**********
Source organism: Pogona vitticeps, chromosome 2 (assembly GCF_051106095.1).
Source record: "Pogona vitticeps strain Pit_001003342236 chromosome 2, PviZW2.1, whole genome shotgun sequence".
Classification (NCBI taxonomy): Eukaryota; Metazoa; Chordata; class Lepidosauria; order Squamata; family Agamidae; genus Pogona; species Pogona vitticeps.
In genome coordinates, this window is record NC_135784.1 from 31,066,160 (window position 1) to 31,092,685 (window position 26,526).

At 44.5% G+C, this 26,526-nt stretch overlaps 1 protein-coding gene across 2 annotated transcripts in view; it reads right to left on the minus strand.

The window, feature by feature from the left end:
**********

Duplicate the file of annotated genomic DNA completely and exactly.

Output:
Source organism: Pogona vitticeps, chromosome 2 (assembly GCF_051106095.1).
Source record: "Pogona vitticeps strain Pit_001003342236 chromosome 2, PviZW2.1, whole genome shotgun sequence".
Classification (NCBI taxonomy): Eukaryota; Metazoa; Chordata; class Lepidosauria; order Squamata; family Agamidae; genus Pogona; species Pogona vitticeps.
In genome coordinates, this window is record NC_135784.1 from 31,066,160 (window position 1) to 31,092,685 (window position 26,526).

At 44.5% G+C, this 26,526-nt stretch overlaps 1 protein-coding gene across 2 annotated transcripts in view; it reads right to left on the minus strand.

The window, feature by feature from the left end: